Archive for November 17th, 2020

To Think with Christ the King | Church Life Journal | University of Notre  Dame

Introduction: In the 1920s, with the rise of fascism and materialism, the Bishop of Rome, Pope Pius XI instituted the Feast of Christ the King through his encyclical, Quas Primas  in 1925.  This coming Sunday, the last Sunday  after Pentecost is also the Feast of  Christ the King in many church bodies, including Lutheran churches and congregations.   It could surprise many Lutherans that Christ the King Sunday was established by a Pope! Now my church, The Lutheran Church-Missouri Synod has dropped the designation “Christ the King” for the Last Sunday of the Church Year, nevertheless, this papal designation and the reason for “Christ the King” is still germane to our time.  The Bishop did say many good things in this encyclical.  Below is one quote from his teaching.  In the cusp of ‘Black Friday’ and Advent, this is a more than timely teaching:

The right which the Church has from Christ himself, to teach mankind, to make laws, to govern peoples in all that pertains to their eternal salvation, that right was denied. Then gradually the religion of Christ came to be likened to false religions and to be placed ignominiously on the same level with them. It was then put under the power of the state and tolerated more or less at the whim of princes and rulers. Some men went even further, and wished to set up in the place of God’s religion a natural religion consisting in some instinctive affection of the heart. There were even some nations who thought they could dispense with God, and that their religion should consist in impiety and the neglect of God. The rebellion of individuals and states against the authority of Christ has produced deplorable consequences. …we lament them today: the seeds of discord sown far and wide; those bitter enmities and rivalries between nations, which still hinder so much the cause of peace; that insatiable greed which is so often hidden under a pretense of public spirit and patriotism, and gives rise to so many private quarrels; a blind and immoderate selfishness, making men seek nothing but their own comfort and advantage, and measure everything by these; no peace in the home, because men have forgotten or neglect their duty; the unity and stability of the family undermined; society in a word, shaken to its foundations and on the way to ruin. We firmly hope, however, that the feast of the Kingship of Christ, which in future will be yearly observed, may hasten the return of society to our loving Savior…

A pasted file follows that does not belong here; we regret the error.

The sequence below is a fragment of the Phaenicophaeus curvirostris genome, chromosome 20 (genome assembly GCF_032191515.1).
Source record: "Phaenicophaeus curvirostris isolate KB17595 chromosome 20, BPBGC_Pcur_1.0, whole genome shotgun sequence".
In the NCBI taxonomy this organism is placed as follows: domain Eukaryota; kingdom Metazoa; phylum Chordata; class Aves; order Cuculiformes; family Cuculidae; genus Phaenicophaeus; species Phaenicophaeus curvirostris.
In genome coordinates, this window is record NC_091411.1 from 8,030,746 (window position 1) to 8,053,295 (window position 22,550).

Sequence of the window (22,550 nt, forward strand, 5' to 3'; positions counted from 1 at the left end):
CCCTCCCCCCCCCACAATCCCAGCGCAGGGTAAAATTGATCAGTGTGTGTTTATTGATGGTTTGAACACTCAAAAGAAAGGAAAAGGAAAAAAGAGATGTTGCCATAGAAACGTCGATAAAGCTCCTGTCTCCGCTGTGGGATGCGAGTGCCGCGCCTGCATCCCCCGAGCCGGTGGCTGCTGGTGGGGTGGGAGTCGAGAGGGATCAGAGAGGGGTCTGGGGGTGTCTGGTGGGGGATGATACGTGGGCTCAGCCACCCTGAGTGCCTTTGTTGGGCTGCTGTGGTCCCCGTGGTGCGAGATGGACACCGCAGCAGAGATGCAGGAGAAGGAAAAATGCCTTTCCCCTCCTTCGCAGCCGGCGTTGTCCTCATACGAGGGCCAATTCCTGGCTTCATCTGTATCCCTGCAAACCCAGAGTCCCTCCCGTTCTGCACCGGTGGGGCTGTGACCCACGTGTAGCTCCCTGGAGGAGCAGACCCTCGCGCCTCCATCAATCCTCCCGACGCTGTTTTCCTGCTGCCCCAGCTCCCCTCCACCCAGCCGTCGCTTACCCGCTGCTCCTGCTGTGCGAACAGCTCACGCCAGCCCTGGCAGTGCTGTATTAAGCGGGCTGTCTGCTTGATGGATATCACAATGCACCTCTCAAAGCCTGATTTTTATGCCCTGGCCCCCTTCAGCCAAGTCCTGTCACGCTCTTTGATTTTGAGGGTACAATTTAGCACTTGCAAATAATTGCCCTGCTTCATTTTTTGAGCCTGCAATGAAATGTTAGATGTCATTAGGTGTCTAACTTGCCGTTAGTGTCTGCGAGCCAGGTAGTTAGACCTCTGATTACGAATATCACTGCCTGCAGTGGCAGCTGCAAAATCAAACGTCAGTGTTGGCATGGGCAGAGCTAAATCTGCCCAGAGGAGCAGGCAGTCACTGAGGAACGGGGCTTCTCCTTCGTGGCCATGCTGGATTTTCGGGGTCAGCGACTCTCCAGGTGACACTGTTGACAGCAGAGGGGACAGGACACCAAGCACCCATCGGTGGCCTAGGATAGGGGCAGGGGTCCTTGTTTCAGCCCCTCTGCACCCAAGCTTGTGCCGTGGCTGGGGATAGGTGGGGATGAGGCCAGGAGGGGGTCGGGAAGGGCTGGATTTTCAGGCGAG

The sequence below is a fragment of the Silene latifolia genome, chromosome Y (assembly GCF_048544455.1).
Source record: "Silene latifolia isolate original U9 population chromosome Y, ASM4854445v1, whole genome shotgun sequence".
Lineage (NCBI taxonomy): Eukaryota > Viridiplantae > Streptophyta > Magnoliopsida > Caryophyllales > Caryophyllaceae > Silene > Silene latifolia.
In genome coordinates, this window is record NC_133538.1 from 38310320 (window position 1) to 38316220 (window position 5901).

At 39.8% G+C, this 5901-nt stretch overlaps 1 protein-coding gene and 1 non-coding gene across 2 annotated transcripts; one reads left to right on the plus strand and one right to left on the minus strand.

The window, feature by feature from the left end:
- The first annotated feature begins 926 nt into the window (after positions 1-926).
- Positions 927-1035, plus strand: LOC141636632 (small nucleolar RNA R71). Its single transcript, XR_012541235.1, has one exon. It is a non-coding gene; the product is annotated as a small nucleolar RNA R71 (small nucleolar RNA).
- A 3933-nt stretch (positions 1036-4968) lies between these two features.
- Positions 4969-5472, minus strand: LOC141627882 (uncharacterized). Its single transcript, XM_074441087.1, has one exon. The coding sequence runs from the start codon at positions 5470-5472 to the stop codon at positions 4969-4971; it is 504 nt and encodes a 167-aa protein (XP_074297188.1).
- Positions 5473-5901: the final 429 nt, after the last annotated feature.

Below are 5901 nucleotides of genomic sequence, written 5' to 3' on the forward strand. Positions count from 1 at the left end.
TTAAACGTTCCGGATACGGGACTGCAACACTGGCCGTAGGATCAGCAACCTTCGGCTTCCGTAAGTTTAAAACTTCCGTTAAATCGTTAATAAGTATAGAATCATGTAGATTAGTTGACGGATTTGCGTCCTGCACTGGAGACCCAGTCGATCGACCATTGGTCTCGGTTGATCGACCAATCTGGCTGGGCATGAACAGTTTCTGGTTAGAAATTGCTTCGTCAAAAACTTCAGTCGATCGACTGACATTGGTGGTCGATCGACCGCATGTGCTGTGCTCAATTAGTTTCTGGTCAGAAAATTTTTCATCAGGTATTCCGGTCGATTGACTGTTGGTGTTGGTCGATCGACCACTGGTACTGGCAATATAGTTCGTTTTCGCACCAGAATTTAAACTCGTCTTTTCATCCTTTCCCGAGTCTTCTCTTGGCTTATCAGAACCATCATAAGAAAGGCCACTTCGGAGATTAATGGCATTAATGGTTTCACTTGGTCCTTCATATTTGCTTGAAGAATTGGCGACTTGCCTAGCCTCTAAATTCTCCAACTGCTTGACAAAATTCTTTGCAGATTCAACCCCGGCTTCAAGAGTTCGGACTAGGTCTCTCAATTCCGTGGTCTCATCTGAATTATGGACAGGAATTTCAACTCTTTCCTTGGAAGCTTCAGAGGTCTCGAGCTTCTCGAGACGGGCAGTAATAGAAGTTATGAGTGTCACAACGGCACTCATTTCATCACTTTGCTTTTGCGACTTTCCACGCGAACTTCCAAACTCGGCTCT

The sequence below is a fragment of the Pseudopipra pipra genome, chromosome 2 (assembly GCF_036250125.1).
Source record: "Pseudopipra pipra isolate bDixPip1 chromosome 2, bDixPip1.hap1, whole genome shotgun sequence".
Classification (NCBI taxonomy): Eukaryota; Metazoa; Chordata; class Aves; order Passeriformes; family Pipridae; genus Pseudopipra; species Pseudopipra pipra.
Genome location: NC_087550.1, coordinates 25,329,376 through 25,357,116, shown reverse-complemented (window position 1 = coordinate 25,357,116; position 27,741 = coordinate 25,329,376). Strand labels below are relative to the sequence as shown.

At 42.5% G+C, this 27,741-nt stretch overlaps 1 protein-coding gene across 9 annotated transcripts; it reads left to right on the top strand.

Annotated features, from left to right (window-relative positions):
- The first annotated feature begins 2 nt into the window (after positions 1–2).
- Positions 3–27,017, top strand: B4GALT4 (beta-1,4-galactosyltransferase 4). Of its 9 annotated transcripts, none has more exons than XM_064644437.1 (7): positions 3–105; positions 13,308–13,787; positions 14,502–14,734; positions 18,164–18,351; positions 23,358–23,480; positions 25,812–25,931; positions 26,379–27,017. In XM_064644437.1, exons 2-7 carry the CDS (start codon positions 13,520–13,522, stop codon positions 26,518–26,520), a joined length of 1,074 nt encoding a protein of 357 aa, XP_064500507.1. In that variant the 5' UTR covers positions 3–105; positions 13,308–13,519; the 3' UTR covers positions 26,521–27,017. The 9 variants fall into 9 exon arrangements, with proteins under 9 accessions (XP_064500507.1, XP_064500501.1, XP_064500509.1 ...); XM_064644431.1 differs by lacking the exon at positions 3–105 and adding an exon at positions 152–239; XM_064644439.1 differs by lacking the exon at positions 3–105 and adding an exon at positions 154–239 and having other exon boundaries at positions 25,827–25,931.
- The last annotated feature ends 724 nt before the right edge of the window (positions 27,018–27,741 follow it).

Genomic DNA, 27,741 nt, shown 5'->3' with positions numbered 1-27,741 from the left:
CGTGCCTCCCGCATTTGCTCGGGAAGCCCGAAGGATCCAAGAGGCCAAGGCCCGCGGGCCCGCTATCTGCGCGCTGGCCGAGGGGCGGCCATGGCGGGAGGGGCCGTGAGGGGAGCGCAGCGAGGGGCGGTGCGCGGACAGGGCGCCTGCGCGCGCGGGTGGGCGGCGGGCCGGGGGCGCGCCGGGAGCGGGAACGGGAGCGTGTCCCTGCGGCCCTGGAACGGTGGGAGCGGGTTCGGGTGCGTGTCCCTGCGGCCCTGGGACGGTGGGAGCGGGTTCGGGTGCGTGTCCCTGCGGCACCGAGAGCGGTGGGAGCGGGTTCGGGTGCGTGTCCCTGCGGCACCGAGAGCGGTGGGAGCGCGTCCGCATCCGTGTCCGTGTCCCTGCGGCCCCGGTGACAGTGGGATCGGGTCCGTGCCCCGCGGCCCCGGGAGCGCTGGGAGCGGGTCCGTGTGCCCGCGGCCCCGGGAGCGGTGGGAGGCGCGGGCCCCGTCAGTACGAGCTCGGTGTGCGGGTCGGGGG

But if the faithful were generally to understand that it behooves them ever to fight courageously under the banner of Christ their King, then, fired with apostolic zeal, they would strive to win over to their Lord those hearts that are bitter and estranged from him, and would valiantly defend his rights….

While nations insult the beloved name of our Redeemer by suppressing all mention of it in their conferences and parliaments, we must all the more loudly proclaim his kingly dignity and power, all the more universally affirm his rights.

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